I’ve been reading a lovely little book this week – “The Art Of Holy Week And Easter”, by Sister Wendy Beckett.
Subtitled ‘Meditations on the ‘Passion and Resurrection of Jesus’, it accompanies us on the journey through Holy Week, in art.
A compact size, it’s handy if you’re reading on the move, and it’s priced under £10.
A Little Gem
Each page features a Holy Week or Easter painting, with accompanying thoughts and background.
Perfect to ponder in quiet moments, for your own personal reflection.
Jesus exudes calm dignity in “Christ Before The High Priest” (Gerrit van Honthorst).
We feel Peter’s bitter regret following his betrayal, in “Peter’s Repentance” by Cristoforo de Predis.
And a leprous Jesus suffers alongside humanity, in Grunewald’s “Crucifixion”.
“The Lamentation Of Christ” by Giotto – part of the moving fresco cycle on the life of Christ in Padua’s Scrovegni Chapel.
Giotto was first in western art to depict emotion – showing Jesus in His humanity as well as in His divinity, experiencing feelings we can relate to.
The Supper At Emmaus
For me, the highlight is Caravaggio’s “Supper At Emmaus”, showing us the moment when two weary and disillusioned travellers recognise Jesus in the breaking of bread.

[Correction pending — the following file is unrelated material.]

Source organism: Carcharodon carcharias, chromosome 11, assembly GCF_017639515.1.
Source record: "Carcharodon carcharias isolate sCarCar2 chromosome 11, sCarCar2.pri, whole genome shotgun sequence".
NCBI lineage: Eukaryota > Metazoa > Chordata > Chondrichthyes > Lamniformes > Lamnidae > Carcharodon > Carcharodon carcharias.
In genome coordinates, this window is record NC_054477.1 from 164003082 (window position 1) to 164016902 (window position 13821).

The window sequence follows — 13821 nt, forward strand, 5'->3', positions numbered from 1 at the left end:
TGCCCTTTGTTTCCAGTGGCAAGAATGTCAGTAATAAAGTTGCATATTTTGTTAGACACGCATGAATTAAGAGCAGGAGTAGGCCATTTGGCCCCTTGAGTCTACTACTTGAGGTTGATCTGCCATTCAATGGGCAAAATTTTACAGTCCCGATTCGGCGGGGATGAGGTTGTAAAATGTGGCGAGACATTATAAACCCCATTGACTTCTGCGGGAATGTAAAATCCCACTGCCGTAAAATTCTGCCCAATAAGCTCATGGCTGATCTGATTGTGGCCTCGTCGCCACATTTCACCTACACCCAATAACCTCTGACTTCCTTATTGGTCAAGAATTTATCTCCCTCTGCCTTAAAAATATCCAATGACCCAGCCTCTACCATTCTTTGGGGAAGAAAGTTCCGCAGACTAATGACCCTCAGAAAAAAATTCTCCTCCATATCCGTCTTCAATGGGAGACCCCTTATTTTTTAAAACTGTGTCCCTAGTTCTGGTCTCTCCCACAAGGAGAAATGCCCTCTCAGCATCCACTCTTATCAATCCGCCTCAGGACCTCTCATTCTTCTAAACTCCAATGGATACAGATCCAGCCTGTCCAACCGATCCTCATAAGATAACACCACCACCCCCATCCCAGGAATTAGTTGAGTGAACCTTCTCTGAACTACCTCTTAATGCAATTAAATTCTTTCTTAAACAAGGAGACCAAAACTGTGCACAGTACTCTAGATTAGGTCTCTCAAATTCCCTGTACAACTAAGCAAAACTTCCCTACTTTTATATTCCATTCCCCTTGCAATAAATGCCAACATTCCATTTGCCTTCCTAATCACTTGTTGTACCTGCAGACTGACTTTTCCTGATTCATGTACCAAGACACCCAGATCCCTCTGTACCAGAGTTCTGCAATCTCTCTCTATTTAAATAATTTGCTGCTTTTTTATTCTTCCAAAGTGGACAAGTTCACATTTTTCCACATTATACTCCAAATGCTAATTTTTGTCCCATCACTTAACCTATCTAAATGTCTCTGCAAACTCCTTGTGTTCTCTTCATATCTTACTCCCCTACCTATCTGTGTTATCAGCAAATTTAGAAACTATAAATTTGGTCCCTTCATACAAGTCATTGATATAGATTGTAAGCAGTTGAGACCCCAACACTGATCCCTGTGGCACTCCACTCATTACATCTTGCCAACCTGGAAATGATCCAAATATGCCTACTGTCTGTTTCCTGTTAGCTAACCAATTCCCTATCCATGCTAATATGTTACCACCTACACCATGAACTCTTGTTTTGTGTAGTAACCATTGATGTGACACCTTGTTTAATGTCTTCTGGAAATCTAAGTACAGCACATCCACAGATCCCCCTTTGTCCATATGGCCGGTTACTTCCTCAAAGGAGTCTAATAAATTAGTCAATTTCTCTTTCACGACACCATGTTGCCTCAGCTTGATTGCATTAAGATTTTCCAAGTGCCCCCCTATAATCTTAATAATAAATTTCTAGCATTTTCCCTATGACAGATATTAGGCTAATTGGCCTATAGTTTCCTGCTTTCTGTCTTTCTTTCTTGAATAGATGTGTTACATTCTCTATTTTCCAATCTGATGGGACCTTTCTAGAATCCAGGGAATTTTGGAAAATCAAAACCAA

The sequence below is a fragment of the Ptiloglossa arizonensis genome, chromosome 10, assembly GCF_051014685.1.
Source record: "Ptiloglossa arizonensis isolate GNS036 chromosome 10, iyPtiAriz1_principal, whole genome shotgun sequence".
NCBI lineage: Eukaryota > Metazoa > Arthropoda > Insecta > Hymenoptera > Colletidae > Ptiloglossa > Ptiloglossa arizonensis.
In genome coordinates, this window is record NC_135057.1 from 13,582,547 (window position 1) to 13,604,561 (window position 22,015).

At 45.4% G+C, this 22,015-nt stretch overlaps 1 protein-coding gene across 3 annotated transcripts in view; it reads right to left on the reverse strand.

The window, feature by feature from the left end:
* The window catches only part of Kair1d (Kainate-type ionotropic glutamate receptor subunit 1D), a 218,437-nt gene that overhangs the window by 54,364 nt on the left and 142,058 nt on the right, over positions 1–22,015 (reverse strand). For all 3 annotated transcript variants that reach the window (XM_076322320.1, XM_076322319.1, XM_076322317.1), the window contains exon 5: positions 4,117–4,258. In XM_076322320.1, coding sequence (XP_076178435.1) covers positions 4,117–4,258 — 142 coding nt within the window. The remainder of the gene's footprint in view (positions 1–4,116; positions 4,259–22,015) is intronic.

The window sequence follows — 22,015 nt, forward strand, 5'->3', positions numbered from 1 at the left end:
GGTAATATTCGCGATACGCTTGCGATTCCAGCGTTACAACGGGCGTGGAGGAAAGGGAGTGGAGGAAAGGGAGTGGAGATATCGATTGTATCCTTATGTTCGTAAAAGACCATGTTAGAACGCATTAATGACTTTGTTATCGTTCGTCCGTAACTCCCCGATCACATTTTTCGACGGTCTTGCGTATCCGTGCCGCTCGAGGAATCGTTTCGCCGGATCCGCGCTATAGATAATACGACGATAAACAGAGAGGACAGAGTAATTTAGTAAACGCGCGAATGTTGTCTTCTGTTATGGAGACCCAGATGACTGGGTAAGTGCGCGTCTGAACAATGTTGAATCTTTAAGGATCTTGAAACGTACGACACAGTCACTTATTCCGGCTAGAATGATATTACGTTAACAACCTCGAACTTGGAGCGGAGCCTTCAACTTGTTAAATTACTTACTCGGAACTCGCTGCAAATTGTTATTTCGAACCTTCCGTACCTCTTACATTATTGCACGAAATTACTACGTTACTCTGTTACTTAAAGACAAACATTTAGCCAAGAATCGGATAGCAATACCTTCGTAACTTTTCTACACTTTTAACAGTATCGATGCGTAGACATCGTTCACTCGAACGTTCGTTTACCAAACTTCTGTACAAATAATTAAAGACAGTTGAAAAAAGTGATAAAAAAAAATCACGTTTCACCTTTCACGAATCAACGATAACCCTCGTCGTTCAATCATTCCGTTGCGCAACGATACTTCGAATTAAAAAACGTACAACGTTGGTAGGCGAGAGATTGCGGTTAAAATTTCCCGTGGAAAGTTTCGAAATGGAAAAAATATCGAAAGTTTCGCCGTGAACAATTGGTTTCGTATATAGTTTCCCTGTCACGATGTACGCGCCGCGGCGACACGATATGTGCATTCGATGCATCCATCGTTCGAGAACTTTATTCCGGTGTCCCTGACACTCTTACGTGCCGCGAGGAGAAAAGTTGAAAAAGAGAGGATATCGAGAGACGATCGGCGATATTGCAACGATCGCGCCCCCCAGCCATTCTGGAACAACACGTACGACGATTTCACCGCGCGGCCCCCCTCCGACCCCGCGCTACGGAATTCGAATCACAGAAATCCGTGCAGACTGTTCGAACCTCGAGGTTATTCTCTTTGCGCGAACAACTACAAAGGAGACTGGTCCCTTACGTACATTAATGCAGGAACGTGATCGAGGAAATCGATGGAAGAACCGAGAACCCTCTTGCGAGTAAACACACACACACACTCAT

“Their eyes were opened, and they recognised him.” (Gospel of St Luke.)
And after the resurrection, we’re shown doubting Thomas, and the Ascension – and a new life begins.
About Sister Wendy
Sister Wendy first appeared on our screens back in the 1990s.
Entering convent life at 16 before going on to study at St Anne’s College, Oxford, Wendy was awarded a congratulatory first class honours degree in English Literature.
JRR Tolkien was president of her final examinations board and asked her to consider staying on at the university, an invitation which she declined.
After living and teaching in South Africa, Wendy returned to England where she lived in the grounds of a Carmelite monastery, making her living through her writing.
After a film crew overheard her commentary while attending an art exhibit, they asked her permission to film – and the rest is history!
It’s estimated that programmes such as “Sister Wendy’s Grand Tour” and “Sister Wendy’s Odyssey”, often attracted up to 25% of the British viewing public.
The Art Of Lent
Another little book you may enjoy is Sister Wendy’s “The Art Of Lent”, which features a painting a day from Ash Wednesday to Easter Sunday.